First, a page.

So don't go quitting anytime when there's a deadline in head. That is the wrong thing for the project, wrong thing for your reputation as well as how others will see you as a person they can count on because these projects are hard. And they wanna make sure that they have teammates they can count on when getting rough. You have to stick it through.


So when you choose wisely but make sure you have your eyes open to not just the the task you're doing, but the market you're going into, the people you're working with and the process that's going on. Believe in the mission, not just in the money you're getting each week and I'm gonna spit something out by coding it up. So you really have to you have to believe in what you're doing and the other people around you because those hard times come and you need to stick it out. 



Image Five: Tony in Apple


New Programmer: But sometimes a company has dozens and hundreds of people, and a project can have hundreds of people. So not everyone are the decision makers, how the common fellows have this mindset. 


Tony Fadell: First of all, I was the lowest paid person in the engineering when I was at General Magic. I was at the bottom writing for the key programmers. They will make requests repeatedly and sometimes reject the code I wrote. So I walked up to them and asked them like why are we doing this? Tell me more about this. How does the architecture of the system work?


Shouldn't we keep asking questions just to be inquisitive? It's not just about the job that you're getting done, but is about what are you learning? And if you can't get people around you to help you learn and to help grow, then you're already stagnating. So it's about having those conversations and getting outside of just your execution oriented box and trying to be much more in the asking the why. Why is the product or market like this? Why should we use this piece of code? By asking others for their perspectives, we can learn new things. Without learning, there is no growth, and we lose out on the joy of our daily work.


New Programmer: So since you have resisted microsoft operating system for so many years. How do you feel about the changes that it has made in recent years? Are they more and more open or something? 


Tony Fadell: I think that if you look at what the Microsoft had done, you can find that they truly invaded their invading in new ways, not just being a fast follower. Windows was a fast follower in many ways to the mac in the past. And they just operated a better business and go to market strategy focusing on businesses as opposed to focusing on consumers. Now they've found new ways to focus on consumers in business as well as their service products. With look at hololens, they're continuing to invest on that. Those are true innovations. They're genuinely expanding their influence and it is important to note that Microsoft has significant transformations over the past 15 years.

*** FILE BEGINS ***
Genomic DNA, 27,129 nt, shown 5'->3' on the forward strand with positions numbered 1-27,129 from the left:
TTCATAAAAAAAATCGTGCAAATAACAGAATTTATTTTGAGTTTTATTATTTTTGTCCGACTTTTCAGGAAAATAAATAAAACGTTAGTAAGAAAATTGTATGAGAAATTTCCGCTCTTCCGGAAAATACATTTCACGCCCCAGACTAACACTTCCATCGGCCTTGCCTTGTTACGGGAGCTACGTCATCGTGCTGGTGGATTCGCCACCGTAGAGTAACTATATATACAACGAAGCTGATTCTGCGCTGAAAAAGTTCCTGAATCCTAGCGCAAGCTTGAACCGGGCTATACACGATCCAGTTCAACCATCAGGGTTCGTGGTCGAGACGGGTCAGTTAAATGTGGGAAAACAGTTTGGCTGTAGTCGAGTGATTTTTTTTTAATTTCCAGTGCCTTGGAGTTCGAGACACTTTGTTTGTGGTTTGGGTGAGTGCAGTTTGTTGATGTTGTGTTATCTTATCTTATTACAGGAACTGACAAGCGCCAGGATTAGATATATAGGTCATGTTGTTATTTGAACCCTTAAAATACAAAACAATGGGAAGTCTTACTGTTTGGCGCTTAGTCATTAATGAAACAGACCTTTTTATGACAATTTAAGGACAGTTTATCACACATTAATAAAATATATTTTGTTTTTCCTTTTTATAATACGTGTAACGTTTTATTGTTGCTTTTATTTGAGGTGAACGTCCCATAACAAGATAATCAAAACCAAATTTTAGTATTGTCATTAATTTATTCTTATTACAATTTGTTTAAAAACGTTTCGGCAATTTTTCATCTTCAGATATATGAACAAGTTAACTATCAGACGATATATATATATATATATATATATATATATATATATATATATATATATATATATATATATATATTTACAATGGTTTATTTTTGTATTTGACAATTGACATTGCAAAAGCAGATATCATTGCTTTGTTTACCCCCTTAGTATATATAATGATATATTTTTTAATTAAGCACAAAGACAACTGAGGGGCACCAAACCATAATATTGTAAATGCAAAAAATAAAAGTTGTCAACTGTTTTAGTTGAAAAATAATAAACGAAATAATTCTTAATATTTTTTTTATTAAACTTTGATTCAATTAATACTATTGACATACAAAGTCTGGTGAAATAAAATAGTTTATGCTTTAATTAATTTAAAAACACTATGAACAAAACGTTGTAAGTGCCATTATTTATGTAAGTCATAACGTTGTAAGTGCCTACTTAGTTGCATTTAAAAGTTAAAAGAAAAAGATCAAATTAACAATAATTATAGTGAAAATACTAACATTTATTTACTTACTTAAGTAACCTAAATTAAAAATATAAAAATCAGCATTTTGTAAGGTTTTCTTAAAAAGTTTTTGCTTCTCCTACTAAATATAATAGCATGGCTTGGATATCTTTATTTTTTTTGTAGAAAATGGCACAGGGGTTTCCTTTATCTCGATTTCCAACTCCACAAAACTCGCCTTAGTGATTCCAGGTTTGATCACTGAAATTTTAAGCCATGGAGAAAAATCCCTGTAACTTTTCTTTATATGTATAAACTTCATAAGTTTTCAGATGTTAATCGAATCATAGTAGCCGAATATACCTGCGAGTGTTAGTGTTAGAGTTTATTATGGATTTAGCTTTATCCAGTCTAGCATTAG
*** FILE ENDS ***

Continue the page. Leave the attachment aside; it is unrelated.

New Programmer: You mentioned that in your book that the mentor has had played an important role in the growth of the per of the developer. So any other important points that for the personal growth and personal improvement? And how do you think we can finding those people to become our mentor or how we can recognize them? 


Tony Fadell: If you want to find a mentor, it is best to work with a team that you truly admire. Because this team must have created something inspiring or something that feels like it is changing the world. After finding a team that you admire, naturally you will start to think "how did they do it?" If you can work with people you admire, you can learn from them and find your mentor in the process. Experienced developers will see their world in different ways, and their perspectives and approaches to projects will be very different from others. What you can learn directly from people will definitely be more than what you can learn in school or from open source websites.


Changing the world always entails risks and failures

New Programmer: So you mentioned in your books that the birth of ipod was to selling the macintosh computer. This decision was made by Steve Jobs and

 it's proved to be a bad decision. So does he have ever made any other bad decisions? What are your feelings about this? How can we learn from failure to gain experience?


Tony Fadell: We all make bad decisions. I'd say that Steve made 50% bad decisions. 50% of his decisions were bad when it came to products. There's so many failed products, but the ones that were successful were really successful. So we all have to understand we're going to take risks and especially we're trying to change the world. He learned from those mistakes and moved on to create things that really truly change the planet. But if you don't make mistakes, you're not trying and taking enough risk to be a fast follower instead of a leader trying to make change.


As far as I'm concerned, leaders are not afraid of failure. If you want to truly make history, it is inevitable to encounter failures. And we should all remember that we did the same thing on Nest Labs as well. It took 3 generations of Nest to actually figure out the formula. We didn't get everything right with the first generation or the second. But we started to get very close in the third. And you can only do that by shipping, failing in some respects and learning , then improving the next generation of the problem. 



Figure 6: iPod no longer shining


New Programmer: So you worked in many companies and let's talk about the corporate culture. Can you share something about your thoughts about the different companies have different corporate cultures like google or apple or phillips? And what's the difference?